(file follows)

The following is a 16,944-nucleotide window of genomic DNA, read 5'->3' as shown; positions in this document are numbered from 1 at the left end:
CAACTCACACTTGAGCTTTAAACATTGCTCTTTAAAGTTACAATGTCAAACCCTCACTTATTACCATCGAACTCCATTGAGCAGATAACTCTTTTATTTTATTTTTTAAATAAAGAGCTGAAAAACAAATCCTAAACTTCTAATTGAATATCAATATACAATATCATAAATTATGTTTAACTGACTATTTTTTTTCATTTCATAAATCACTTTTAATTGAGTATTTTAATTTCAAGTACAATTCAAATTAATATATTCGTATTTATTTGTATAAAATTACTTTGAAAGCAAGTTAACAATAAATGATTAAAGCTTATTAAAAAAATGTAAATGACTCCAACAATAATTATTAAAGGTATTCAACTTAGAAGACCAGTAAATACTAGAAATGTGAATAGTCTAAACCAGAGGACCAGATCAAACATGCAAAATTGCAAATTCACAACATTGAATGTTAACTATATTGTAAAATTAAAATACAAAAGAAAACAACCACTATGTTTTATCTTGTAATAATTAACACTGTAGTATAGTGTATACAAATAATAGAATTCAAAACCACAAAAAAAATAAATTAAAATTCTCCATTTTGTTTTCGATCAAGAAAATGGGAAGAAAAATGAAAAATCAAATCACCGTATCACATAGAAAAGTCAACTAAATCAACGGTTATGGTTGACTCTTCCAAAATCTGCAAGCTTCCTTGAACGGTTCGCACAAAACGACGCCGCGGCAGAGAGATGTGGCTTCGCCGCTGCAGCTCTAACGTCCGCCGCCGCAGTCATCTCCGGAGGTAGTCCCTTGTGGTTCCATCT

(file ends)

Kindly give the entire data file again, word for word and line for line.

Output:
The following is a 16,944-nucleotide window of genomic DNA, read 5'->3' as shown; positions in this document are numbered from 1 at the left end:
CAACTCACACTTGAGCTTTAAACATTGCTCTTTAAAGTTACAATGTCAAACCCTCACTTATTACCATCGAACTCCATTGAGCAGATAACTCTTTTATTTTATTTTTTAAATAAAGAGCTGAAAAACAAATCCTAAACTTCTAATTGAATATCAATATACAATATCATAAATTATGTTTAACTGACTATTTTTTTTCATTTCATAAATCACTTTTAATTGAGTATTTTAATTTCAAGTACAATTCAAATTAATATATTCGTATTTATTTGTATAAAATTACTTTGAAAGCAAGTTAACAATAAATGATTAAAGCTTATTAAAAAAATGTAAATGACTCCAACAATAATTATTAAAGGTATTCAACTTAGAAGACCAGTAAATACTAGAAATGTGAATAGTCTAAACCAGAGGACCAGATCAAACATGCAAAATTGCAAATTCACAACATTGAATGTTAACTATATTGTAAAATTAAAATACAAAAGAAAACAACCACTATGTTTTATCTTGTAATAATTAACACTGTAGTATAGTGTATACAAATAATAGAATTCAAAACCACAAAAAAAATAAATTAAAATTCTCCATTTTGTTTTCGATCAAGAAAATGGGAAGAAAAATGAAAAATCAAATCACCGTATCACATAGAAAAGTCAACTAAATCAACGGTTATGGTTGACTCTTCCAAAATCTGCAAGCTTCCTTGAACGGTTCGCACAAAACGACGCCGCGGCAGAGAGATGTGGCTTCGCCGCTGCAGCTCTAACGTCCGCCGCCGCAGTCATCTCCGGAGGTAGTCCCTTGTGGTTCCATCT